Sponsorships on the Rise

Quick – can you name the top U.S. companies that use sponsorship as a critical part of their marketing programs? If you chose soft drinks, beer, and automobiles you hit it out of the park. In 2011, PepsiCo has the largest sponsor in the U.S., spending an estimated $340 – $345 million on event sponsorships. Pepsi is flowed by Coca-Cola at $265 – $270 million, making the soft drink industry the largest user of sponsorships in marketing campaigns.

Not far behind is Anheuser-Busch in a mega deal as the official beer sponsor for the NFL, a deal costing an estimated $50 million per year for the next six years. AB’s current spending is estimated between $255 – $260 million.

According to IEG, a sponsorship research and consulting firm, the number of companies spending at least $15 million on sponsorships stands at a count of 86 firms, an increase from last year’s 77 firms. There were 44 companies that increased their sponsorship spending, and only seven companies that decreased spending.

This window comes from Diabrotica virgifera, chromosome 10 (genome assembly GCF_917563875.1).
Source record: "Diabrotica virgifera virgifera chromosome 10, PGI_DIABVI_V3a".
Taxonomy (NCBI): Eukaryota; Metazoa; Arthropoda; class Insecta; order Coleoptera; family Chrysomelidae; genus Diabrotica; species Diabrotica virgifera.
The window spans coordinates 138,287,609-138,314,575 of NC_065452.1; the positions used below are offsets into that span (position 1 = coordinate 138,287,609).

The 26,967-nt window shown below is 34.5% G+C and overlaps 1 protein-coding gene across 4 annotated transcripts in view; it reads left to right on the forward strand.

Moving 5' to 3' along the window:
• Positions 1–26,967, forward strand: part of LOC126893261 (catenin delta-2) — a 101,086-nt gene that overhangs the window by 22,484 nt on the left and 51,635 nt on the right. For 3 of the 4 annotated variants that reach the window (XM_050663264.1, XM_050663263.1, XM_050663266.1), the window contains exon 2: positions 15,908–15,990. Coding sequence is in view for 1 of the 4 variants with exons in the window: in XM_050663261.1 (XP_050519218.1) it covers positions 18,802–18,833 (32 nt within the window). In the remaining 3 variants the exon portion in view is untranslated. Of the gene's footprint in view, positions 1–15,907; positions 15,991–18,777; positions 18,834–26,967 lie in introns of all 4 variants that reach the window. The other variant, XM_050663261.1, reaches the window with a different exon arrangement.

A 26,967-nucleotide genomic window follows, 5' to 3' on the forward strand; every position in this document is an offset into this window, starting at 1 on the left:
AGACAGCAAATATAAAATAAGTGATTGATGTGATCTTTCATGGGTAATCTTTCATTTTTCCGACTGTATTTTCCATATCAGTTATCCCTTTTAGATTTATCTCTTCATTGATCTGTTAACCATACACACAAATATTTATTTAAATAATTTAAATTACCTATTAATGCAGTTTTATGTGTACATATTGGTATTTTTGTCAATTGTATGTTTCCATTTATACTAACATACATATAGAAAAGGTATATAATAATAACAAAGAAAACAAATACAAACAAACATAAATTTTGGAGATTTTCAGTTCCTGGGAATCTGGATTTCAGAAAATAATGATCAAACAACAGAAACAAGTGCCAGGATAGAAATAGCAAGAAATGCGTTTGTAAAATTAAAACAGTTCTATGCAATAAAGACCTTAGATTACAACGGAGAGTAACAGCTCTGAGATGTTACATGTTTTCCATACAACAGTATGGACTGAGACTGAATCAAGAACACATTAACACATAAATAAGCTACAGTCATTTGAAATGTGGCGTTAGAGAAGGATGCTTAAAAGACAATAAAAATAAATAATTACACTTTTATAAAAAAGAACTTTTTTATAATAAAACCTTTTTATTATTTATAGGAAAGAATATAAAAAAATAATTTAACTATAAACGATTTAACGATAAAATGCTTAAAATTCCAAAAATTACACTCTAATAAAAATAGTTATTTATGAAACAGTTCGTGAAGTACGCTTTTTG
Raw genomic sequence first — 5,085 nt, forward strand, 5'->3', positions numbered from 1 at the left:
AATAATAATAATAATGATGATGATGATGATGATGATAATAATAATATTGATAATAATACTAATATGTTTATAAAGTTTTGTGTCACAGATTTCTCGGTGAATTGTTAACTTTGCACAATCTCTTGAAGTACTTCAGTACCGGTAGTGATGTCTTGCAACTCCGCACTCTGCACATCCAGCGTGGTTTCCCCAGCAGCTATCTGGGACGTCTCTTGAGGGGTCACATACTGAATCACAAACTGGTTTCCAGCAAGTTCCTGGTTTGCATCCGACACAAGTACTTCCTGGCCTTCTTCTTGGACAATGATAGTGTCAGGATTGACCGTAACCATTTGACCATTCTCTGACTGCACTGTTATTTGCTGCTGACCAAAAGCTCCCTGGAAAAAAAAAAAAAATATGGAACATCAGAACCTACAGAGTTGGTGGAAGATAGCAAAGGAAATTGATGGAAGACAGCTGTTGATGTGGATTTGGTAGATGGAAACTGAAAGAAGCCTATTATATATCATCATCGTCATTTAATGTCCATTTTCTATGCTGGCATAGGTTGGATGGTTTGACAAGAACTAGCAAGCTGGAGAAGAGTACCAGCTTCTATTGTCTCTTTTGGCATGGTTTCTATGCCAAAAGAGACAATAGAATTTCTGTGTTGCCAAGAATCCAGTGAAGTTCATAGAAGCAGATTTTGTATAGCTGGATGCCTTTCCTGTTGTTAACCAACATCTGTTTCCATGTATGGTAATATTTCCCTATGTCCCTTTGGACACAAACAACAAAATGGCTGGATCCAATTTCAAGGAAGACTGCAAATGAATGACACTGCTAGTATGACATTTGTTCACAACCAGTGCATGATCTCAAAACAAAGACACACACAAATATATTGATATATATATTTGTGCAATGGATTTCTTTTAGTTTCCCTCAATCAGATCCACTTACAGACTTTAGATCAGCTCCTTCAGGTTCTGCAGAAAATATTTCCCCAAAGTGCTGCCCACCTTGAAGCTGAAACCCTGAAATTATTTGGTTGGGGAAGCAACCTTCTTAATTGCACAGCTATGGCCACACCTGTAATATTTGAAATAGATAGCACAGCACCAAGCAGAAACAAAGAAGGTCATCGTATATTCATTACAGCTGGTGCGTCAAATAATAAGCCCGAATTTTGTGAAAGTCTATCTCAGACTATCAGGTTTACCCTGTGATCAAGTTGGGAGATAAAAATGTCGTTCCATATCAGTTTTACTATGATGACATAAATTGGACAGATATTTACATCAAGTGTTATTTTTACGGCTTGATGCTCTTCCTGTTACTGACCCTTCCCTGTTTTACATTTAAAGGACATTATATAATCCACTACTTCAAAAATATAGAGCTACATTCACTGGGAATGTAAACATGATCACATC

With the Summer Olympics starting soon, look for large corporate sponsors to own the different venues. Among the official sponsors are Coca-Cola, McDonald’s, Panasonic, Proctor & Gamble, and more.


Group Activities and Discussion Questions:

  1. Discuss how sponsorships fit into the promotional mix.
  2. When are sponsorships effective, and not effective?
  3. Divide students into teams. Have them develop a list of the 10 top sponsorship companies.
  4. Have students come up with a list of the top events these companies might sponsor.
  5. Compare the student list with the article list. Discuss what makes sponsorship a good fit for these companies.
  6. In teams, have students choose a product that is not commonly thought of as an event sponsor (ex: toilet paper or baggies). Next, have students develop a sponsorship opportunity for this company.
  7. What is the target market for this product? Why does the event fit?

Source:  Ad Age Daily, 5/1/12

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